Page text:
Propane Conversion: How to Make LPG Cars

Liquid propane can be a low-emissions alternative fuel for cars. With the right vehicle and know-how, you can have a natural gas car.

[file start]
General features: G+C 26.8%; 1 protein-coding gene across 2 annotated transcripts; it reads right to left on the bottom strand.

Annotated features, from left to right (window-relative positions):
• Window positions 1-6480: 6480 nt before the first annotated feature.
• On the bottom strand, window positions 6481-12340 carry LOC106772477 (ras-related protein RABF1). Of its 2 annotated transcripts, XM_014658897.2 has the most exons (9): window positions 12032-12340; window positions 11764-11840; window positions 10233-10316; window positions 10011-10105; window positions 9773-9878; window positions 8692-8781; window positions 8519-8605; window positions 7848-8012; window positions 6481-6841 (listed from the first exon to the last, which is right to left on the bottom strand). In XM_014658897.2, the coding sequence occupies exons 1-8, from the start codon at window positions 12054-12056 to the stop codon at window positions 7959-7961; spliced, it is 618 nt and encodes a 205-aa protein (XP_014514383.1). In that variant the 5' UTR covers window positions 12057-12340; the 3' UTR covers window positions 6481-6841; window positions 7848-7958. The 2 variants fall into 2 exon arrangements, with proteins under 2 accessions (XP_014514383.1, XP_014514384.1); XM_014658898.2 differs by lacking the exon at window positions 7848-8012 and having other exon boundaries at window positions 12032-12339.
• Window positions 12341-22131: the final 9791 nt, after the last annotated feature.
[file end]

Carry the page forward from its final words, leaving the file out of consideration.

The photos shown here and in the next image in the Gallery illustrate a dual-fuel conversion made to the personal car of James Couillard, Editor of LP-GAS Magazine. The automobile is a 1966 Chevrolet Impala with a 283 cu. in. V-8 engine. Bud Eggen, Northern Propane Gas Company's carburetion specialist in Alexandria, Minnesota — assisted by Harlam Dreger — performed the job in less than four hours. The feature from which this sequence is taken originally appeared in the May, 1970 issue of LP-GAS and has been taken from an IMPCO reprint at the suggestion of Walter Blouch.1. Plan location of all component parts. Use convertor and fuel filter lockoff mounting bracket ( ->) ifossible, for neatness and stability. Note that the carburetor adapter( -> ) is mounted directly on the original gasoline carburetor. Only the air cleaner assembly has been replaced. 2. When planning water line installation, use separate openings on heads and water pump to keep separate from car heater. If this is not possible, tee into heater lines close to block. Eggen used black iron tees. 3. Tighten screws on convertor, fuel filter lockoff and carburetor before installation. This procedure could well eliminate a later service call or a dissatisfied customer. 4. Always mount the convertor ( -> ) in an upright position. It should be as close as possible to the carburetor ( -> ) thereby keeping the vapor hose short. 5, 6. Push lock hose fittings are used for appearance, durability and ease of installation. 7, 8, 9, 10. When measuring and installing water lines, make sure hot water from thermostat side of engine is going to lowest convertor water opening ( -> ) and line from pump suction side of the water pump is going to the convertor's highest opening ( -> ). 11. Note neat appearance of water line installation by using push lock fittings and hose.